Sheikh Nasir, who had an influential role in spreading Shia Islam in the country, was laid to rest during the procession, which was attended by a large number of his devotees and followers of Ahl-ul-Bayt (AS).
He passed away on Tuesday at age of 90.
Born in 1932 in Mombasa, Kenya, he was a major thinker and author of religious books. Many people started following Ahl-ul-Bayt (AS) in eastern and central African regions after reading his books.
He was initially a Sunni Muslim but converted to Shia Islam in 1975. Wahhabis and centers affiliated with Saudi Arabia allegedly adopted some measures against him to make him return but they did not succeed.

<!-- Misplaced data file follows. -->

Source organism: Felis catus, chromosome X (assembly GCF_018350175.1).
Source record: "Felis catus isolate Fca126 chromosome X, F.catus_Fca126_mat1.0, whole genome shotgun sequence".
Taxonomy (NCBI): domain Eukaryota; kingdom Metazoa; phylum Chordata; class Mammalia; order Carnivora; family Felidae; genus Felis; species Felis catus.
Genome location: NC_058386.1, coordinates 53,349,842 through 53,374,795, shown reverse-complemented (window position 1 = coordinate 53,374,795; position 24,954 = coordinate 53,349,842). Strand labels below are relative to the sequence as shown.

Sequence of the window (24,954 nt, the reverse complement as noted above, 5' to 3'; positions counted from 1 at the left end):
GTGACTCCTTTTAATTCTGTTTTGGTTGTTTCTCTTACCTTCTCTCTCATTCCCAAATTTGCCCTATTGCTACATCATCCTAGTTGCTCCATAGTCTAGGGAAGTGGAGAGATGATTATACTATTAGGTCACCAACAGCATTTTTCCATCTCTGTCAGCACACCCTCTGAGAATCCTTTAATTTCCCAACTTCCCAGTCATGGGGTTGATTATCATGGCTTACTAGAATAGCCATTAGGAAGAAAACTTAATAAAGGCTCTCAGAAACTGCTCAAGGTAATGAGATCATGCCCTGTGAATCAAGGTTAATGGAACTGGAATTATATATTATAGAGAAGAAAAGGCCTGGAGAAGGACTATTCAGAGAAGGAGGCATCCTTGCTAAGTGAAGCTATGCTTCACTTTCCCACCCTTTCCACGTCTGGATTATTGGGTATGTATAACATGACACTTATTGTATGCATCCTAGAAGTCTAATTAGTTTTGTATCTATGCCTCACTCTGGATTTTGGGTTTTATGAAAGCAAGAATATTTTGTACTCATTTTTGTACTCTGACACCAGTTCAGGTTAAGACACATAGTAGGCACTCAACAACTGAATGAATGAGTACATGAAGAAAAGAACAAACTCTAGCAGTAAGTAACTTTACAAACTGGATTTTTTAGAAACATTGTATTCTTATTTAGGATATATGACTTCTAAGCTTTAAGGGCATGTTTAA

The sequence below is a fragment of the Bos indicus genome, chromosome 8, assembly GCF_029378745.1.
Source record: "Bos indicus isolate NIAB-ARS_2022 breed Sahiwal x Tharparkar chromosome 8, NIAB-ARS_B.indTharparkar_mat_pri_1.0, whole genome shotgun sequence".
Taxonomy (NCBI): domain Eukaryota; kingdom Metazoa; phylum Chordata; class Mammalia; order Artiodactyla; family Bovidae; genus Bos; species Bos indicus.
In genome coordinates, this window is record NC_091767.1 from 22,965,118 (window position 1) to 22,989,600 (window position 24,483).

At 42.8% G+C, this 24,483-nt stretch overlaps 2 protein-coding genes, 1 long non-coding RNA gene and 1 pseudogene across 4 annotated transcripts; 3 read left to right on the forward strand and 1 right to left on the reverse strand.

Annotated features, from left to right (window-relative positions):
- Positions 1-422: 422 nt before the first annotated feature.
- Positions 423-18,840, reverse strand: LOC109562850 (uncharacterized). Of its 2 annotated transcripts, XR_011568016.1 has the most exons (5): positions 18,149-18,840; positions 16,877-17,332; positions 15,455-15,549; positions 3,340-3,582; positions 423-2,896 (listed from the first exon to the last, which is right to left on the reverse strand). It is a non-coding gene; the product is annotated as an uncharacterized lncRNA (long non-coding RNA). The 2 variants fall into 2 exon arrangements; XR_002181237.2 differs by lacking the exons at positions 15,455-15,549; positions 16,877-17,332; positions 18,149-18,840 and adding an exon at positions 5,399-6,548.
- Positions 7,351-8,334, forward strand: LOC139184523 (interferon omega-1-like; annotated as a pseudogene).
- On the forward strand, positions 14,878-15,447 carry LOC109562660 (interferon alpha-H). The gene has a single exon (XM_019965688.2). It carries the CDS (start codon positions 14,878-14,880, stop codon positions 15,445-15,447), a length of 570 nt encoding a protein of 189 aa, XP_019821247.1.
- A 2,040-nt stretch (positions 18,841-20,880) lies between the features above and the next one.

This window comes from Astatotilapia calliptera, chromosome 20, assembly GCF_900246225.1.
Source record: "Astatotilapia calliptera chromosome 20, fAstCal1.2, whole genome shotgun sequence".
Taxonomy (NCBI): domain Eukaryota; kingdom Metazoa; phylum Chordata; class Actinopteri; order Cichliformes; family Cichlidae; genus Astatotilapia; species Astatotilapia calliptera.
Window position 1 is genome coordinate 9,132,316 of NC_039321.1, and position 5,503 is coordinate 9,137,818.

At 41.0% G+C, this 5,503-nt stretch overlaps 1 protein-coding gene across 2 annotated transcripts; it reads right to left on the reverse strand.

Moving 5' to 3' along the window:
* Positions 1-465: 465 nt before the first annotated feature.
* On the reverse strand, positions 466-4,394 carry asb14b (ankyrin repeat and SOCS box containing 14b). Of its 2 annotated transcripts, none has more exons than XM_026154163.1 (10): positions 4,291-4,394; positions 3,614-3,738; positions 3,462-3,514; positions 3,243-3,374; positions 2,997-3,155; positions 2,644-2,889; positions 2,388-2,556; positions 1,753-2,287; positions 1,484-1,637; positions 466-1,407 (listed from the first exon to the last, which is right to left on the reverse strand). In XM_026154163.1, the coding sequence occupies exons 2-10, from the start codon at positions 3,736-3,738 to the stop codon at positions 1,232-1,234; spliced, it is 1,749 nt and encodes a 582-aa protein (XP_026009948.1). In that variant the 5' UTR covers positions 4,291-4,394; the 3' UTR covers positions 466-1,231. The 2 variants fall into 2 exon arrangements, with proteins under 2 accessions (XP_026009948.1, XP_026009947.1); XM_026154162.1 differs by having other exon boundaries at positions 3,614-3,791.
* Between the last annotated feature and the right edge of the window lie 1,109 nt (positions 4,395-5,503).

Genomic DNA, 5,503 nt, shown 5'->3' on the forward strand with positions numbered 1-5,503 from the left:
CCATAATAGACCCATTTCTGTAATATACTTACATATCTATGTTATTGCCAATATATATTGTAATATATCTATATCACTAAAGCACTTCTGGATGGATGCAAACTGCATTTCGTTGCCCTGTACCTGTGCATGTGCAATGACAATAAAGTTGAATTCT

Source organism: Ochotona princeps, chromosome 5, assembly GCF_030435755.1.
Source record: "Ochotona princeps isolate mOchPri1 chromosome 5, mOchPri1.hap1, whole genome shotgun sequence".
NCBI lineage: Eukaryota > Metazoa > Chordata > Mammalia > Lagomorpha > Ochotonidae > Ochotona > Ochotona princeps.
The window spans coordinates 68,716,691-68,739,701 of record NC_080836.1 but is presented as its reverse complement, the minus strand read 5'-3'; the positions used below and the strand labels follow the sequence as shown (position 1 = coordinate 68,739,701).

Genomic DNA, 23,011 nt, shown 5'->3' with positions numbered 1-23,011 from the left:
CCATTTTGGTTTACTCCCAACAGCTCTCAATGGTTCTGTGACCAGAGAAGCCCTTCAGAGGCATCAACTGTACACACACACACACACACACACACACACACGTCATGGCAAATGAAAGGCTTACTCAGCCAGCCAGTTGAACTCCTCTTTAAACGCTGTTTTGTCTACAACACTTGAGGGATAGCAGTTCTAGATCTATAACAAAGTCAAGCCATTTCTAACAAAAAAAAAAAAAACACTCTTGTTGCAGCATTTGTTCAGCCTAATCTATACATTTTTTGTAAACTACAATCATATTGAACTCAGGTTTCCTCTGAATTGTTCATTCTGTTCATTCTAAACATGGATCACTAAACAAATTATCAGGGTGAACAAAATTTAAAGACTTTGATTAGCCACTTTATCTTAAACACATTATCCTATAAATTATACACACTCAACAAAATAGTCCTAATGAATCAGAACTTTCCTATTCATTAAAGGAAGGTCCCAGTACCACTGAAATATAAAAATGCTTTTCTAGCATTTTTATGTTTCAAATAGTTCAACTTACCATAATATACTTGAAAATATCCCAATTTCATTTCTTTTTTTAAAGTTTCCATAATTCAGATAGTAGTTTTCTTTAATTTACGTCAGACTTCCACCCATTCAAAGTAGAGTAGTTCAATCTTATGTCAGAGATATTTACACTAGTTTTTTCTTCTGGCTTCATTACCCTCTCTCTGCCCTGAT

Speaking in an interview about the reason for his conversion, Sheikh Nasir said after getting acquainted with the virtues of Imam Ali (AS), he gradually understood that Imam Ali (AS) was the best Muslim after the Prophet (PBUH). “After a while, I received Allameh Amini’s Al-Ghadir. When I read the first volume, I recognized the rightfulness of Shia. Then I went to Shia mosques and read more books and eventually became a Shia Muslim.”
He has penned several books about Shia Islam, including “Shia and Taqiya” written in Swahili. The book is a response to a book published some 10 years earlier in Swahili which had raised doubts about Shia Islam among African Muslims.
Sheikh Nasir also held several stages of debates with Wahhabi scholars about the history of Islam and the principles of Shia beliefs.
A series of his sermons have been recorded in cassettes and still circulate in eastern areas of the continent, playing a major role in disseminating Shia Islam in Kenya as well as other countries such as Tanzania.